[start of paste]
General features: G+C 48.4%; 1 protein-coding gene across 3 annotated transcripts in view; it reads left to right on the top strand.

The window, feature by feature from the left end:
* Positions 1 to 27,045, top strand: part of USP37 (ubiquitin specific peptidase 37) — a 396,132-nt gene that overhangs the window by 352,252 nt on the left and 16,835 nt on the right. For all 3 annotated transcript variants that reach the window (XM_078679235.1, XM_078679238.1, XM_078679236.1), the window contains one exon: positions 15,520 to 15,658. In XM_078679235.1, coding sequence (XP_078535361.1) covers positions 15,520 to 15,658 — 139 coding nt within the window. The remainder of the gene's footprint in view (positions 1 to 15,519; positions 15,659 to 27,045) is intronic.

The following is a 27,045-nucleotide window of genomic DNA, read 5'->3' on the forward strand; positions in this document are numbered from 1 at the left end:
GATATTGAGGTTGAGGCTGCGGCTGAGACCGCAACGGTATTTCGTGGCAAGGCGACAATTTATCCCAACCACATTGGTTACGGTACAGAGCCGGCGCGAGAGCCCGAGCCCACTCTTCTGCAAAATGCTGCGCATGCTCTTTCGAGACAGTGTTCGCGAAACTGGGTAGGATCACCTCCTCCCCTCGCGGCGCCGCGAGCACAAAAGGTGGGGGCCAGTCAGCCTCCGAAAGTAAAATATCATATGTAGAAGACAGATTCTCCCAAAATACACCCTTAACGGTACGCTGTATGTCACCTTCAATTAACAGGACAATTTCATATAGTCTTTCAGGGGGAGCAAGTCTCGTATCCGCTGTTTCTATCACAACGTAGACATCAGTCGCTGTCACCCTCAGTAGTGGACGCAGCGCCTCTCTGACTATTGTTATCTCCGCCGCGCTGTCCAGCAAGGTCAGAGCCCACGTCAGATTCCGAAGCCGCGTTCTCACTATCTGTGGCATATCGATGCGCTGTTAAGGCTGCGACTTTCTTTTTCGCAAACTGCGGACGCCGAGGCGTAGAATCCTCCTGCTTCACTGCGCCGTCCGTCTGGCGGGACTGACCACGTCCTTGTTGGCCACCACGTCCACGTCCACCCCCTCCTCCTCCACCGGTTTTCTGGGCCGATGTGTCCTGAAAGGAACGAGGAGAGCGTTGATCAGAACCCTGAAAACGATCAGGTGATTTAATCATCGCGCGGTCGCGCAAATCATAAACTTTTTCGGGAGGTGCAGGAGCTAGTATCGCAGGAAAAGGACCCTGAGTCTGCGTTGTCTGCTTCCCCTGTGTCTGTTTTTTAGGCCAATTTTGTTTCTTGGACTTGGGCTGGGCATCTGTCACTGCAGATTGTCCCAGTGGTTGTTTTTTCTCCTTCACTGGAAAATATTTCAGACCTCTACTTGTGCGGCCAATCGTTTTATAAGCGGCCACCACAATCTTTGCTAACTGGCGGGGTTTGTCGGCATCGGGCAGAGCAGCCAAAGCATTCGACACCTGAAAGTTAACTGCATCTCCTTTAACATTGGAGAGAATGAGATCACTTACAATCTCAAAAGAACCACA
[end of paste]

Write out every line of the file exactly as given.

General features: G+C 48.4%; 1 protein-coding gene across 3 annotated transcripts in view; it reads left to right on the top strand.

The window, feature by feature from the left end:
* Positions 1 to 27,045, top strand: part of USP37 (ubiquitin specific peptidase 37) — a 396,132-nt gene that overhangs the window by 352,252 nt on the left and 16,835 nt on the right. For all 3 annotated transcript variants that reach the window (XM_078679235.1, XM_078679238.1, XM_078679236.1), the window contains one exon: positions 15,520 to 15,658. In XM_078679235.1, coding sequence (XP_078535361.1) covers positions 15,520 to 15,658 — 139 coding nt within the window. The remainder of the gene's footprint in view (positions 1 to 15,519; positions 15,659 to 27,045) is intronic.

The following is a 27,045-nucleotide window of genomic DNA, read 5'->3' on the forward strand; positions in this document are numbered from 1 at the left end:
GATATTGAGGTTGAGGCTGCGGCTGAGACCGCAACGGTATTTCGTGGCAAGGCGACAATTTATCCCAACCACATTGGTTACGGTACAGAGCCGGCGCGAGAGCCCGAGCCCACTCTTCTGCAAAATGCTGCGCATGCTCTTTCGAGACAGTGTTCGCGAAACTGGGTAGGATCACCTCCTCCCCTCGCGGCGCCGCGAGCACAAAAGGTGGGGGCCAGTCAGCCTCCGAAAGTAAAATATCATATGTAGAAGACAGATTCTCCCAAAATACACCCTTAACGGTACGCTGTATGTCACCTTCAATTAACAGGACAATTTCATATAGTCTTTCAGGGGGAGCAAGTCTCGTATCCGCTGTTTCTATCACAACGTAGACATCAGTCGCTGTCACCCTCAGTAGTGGACGCAGCGCCTCTCTGACTATTGTTATCTCCGCCGCGCTGTCCAGCAAGGTCAGAGCCCACGTCAGATTCCGAAGCCGCGTTCTCACTATCTGTGGCATATCGATGCGCTGTTAAGGCTGCGACTTTCTTTTTCGCAAACTGCGGACGCCGAGGCGTAGAATCCTCCTGCTTCACTGCGCCGTCCGTCTGGCGGGACTGACCACGTCCTTGTTGGCCACCACGTCCACGTCCACCCCCTCCTCCTCCACCGGTTTTCTGGGCCGATGTGTCCTGAAAGGAACGAGGAGAGCGTTGATCAGAACCCTGAAAACGATCAGGTGATTTAATCATCGCGCGGTCGCGCAAATCATAAACTTTTTCGGGAGGTGCAGGAGCTAGTATCGCAGGAAAAGGACCCTGAGTCTGCGTTGTCTGCTTCCCCTGTGTCTGTTTTTTAGGCCAATTTTGTTTCTTGGACTTGGGCTGGGCATCTGTCACTGCAGATTGTCCCAGTGGTTGTTTTTTCTCCTTCACTGGAAAATATTTCAGACCTCTACTTGTGCGGCCAATCGTTTTATAAGCGGCCACCACAATCTTTGCTAACTGGCGGGGTTTGTCGGCATCGGGCAGAGCAGCCAAAGCATTCGACACCTGAAAGTTAACTGCATCTCCTTTAACATTGGAGAGAATGAGATCACTTACAATCTCAAAAGAACCACA